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Retail Sales Officially Fell More in July Amid Automobile Shortages

According to new official data completed by the Commerce Department, retail sales in the United States fell much more than expected in July, possibly because of automobile shortages (and a slowing of car purchases), as well as a consumer shift to spending more on services, rather than goods. However, as sales fell more than initially forecast, this has made economists worry that the economic growth anticipated for the year may already be slowing down in the third quarter.

The Commerce Department’s data reveals that retail sales dropped by about 1.1% in July after rising only 0.6% in June. While sales dropped last month, they do still remain about 17.2% above pre-pandemic levels. While many industries dropped in sales in July, the auto industry dropped the most, by about 3.9%. This drop comes after June’s drop of 2.2%.

Previously, economists thought that retail sales would only slow down by about 0.3% — not drop a whole percentage. This drop could be because of a variety of reasons, then. The purchase of cars is continuing to slow down as the nation deals with automobile shortages thanks to a worldwide chip shortage that has hampered the production of cars around the world. As a result of these material shortages, many cars have also surged in price, which has also kept consumers from purchasing.

Consumers in the United States are also diverting their attention away from goods and towards services, a trend economists have been seeing for the past few months. The third quarter is still expected to do quite well, though, especially because many parents turned back to spending money on goods for the back-to-school season. Large retail corporations like Walmart and Target are said to have been doing quite well for this year’s back-to-school season, and this will more than likely be reflected in quarter three data.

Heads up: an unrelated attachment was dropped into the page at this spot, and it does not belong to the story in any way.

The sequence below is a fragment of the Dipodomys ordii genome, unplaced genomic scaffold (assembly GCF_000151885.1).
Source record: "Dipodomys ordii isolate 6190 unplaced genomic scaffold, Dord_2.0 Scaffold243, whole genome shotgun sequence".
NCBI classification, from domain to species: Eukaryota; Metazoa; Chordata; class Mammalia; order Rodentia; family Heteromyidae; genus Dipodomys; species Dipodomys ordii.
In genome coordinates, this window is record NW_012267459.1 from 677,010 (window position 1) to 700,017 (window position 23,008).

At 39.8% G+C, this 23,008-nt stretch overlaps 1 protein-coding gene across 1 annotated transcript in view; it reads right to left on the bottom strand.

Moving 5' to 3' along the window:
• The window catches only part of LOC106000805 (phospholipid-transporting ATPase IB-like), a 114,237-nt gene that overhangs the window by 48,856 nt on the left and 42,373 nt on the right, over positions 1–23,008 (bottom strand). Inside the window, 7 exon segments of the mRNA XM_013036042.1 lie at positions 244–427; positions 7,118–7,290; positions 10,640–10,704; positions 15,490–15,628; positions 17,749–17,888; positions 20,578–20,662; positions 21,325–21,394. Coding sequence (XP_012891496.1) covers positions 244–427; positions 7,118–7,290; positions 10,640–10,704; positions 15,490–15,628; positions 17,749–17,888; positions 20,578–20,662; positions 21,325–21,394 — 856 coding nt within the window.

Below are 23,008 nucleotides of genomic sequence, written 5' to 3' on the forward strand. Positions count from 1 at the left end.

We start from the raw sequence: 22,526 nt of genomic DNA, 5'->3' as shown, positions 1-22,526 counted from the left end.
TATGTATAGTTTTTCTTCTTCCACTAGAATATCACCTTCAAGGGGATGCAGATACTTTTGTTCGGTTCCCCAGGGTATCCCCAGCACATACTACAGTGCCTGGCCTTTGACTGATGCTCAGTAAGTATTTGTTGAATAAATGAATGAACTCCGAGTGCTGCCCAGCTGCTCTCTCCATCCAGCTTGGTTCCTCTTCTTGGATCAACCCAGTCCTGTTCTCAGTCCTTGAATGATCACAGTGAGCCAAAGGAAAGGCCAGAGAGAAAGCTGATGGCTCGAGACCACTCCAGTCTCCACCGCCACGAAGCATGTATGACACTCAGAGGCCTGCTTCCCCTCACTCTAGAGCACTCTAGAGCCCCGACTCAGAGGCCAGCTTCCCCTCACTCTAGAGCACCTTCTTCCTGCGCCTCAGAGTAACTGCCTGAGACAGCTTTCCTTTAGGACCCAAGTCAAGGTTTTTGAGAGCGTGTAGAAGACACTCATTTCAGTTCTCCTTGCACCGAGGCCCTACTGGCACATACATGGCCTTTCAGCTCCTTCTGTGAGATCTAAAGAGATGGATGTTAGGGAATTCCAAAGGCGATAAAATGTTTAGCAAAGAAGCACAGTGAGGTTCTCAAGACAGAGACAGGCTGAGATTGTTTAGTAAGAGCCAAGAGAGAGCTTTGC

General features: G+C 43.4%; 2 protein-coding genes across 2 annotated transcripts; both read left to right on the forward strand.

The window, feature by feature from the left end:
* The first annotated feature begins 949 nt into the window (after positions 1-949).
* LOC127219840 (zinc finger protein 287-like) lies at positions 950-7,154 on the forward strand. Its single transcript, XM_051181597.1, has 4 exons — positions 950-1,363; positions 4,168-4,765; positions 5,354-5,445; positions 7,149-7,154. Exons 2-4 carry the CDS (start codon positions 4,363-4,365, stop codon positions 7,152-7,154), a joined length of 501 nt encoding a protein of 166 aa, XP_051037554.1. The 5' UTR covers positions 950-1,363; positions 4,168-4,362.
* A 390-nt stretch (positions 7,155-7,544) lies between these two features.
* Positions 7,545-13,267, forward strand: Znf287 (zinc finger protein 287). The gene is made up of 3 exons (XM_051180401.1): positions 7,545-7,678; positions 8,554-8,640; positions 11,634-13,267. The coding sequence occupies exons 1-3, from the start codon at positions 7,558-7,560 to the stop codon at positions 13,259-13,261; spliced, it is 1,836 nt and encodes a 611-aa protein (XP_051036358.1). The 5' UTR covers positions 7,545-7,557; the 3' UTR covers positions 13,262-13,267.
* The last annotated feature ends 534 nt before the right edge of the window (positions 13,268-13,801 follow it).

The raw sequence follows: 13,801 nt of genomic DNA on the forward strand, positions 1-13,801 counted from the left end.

Therefore, economists believe that consumer spending will stay strong for the rest of the quarter, despite this dip in July. Consumer spending is also forecasted to continue on into the end of the year and help fuel the large economic growth in the United States.

However, there are a few signs that this year’s economic growth could already be slowing down. While back-to-school sales are supposedly doing quite well, consumer sentiment has dropped to a low not seen in a decade. As a result, consumers may slow down or stop spending as much as the year continues.

This drop in consumer sentiment is a result of continuous labor and raw material shortages, global supply chain issues, and the recent surge in COVID-19 cases around the nation because of the Delta variant. Slowly, economists are seeing the Delta variant begin to affect business activity — travel-related industries seem to be the hit the most right now — but many do believe that this will even out in some way. Of course, nobody knows what the future holds, so economists are being wary about what may happen. But even with lower consumer sentiment and the rising Delta cases, many economists are still forecasting that the United States will see a large economic growth not seen since at least the 1980s. 


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